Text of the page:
The Wrack is our collective logbook on the web. Here you will find hundreds of articles on myriad topics, all tied to these two thousand acres of protected coastal land and the yesteryear cluster that lends them identity.
Why "The Wrack"? In its cycles of ebb and flow, the sea transports a melange of weed, shell, bone, feather, wood, rope, and trash from place to place, then deposits it at the furthest reach of spent surf. This former flotsam is full of interesting stuff for anybody who cares to kneel and take a look. Now and then, the line of wrack reveals a treasure.
Mentioned John Speight
There’s no one on Laudholm beach when Moose 5, the AmeriCorps team that will spend the next five weeks at the Wells Reserve, arrives at low tide. It’s windy, raw, and the snow has started, but they seem in no hurry to leave. They shrink the chilly gap between their shoulders and ears, and face the ocean.
If not for AmeriCorps National Civilian Community Corps (NCCC), it’s likely we would not be standing here together. I would not have met Deangelo, who lives just outside of Detroit, or Alondra from Southern California. I would not know about Dexter’s encounter with a large whale off the side of a Navy ship, or that Team Leader Sam has hiked sections of the Appalachian Trail.
And they would not know how beautiful an empty winter beach in Maine can be.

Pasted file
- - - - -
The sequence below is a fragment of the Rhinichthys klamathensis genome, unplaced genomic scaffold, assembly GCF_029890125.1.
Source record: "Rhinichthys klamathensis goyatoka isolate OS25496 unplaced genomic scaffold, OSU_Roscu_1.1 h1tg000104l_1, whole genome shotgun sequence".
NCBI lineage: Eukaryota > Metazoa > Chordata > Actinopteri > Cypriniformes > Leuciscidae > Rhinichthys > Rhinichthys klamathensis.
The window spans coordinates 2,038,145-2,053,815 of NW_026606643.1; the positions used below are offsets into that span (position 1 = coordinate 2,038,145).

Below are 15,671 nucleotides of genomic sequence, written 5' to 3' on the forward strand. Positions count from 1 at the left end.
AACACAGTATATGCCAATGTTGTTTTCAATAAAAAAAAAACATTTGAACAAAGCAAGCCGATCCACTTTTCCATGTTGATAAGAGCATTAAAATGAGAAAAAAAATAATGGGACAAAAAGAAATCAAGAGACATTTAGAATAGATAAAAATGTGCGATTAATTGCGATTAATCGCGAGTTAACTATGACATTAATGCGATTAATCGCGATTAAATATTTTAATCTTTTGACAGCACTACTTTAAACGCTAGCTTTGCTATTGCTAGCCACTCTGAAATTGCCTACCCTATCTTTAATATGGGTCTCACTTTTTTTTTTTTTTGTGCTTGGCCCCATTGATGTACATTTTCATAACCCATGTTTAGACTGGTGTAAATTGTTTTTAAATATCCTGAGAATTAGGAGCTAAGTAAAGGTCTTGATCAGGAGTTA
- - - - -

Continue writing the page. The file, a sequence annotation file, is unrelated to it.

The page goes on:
Mentioned Caryn Beiter
Teachers on the Estuary Workshop (July 10-12, 2017)
We are putting teachers on the estuary again this summer by offering a free workshop that will give educators data-driven climate change activities to bring back to their classes. The workshop will train up to ten educators in reserve-style environmental monitoring, "coastal blue carbon" concepts, and ways to understand and address climate change.
An open letter to all lovers of nature, science, beauty, and Maine’s coast:
It’s one of the sublime pleasures of my job, each spring, to hear the wood frogs at dusk at the Wells Reserve. Their annual chorus fills me with hope. Hope for longer, warmer days. Hope for the blooms of spring and the thrills of summer.
That vernal awakening is weeks away, but over the past few days my heart was lifted by another kind of chorus — yours.
You responded heartily and quickly to OPPOSE a proposal to eliminate the entire National Estuarine Research Reserve System, including Maine’s own Wells Reserve. An early budget from the new Trump administration showed a profound disregard for the value of the 29 national reserves, these national treasures.
I say "no thank you." No way, no how. I'm adding my voice to those who want to save these places of science and wonder. But we still need more voices in the chorus.
Today's article by Colin Woodard in the Portland Press Herald has raised some concern about the possible plight of the Wells and Great Bay reserves. We appreciate your support and we promise to keep you informed about this developing story.
The release of the "budget memo" for NOAA from the Office of Management and Budget (OMB) is an expression of the Trump administration's spending priorities for the agency. We have not seen anything official, so all the information is based on the memo that the Washington Post obtained late last week.
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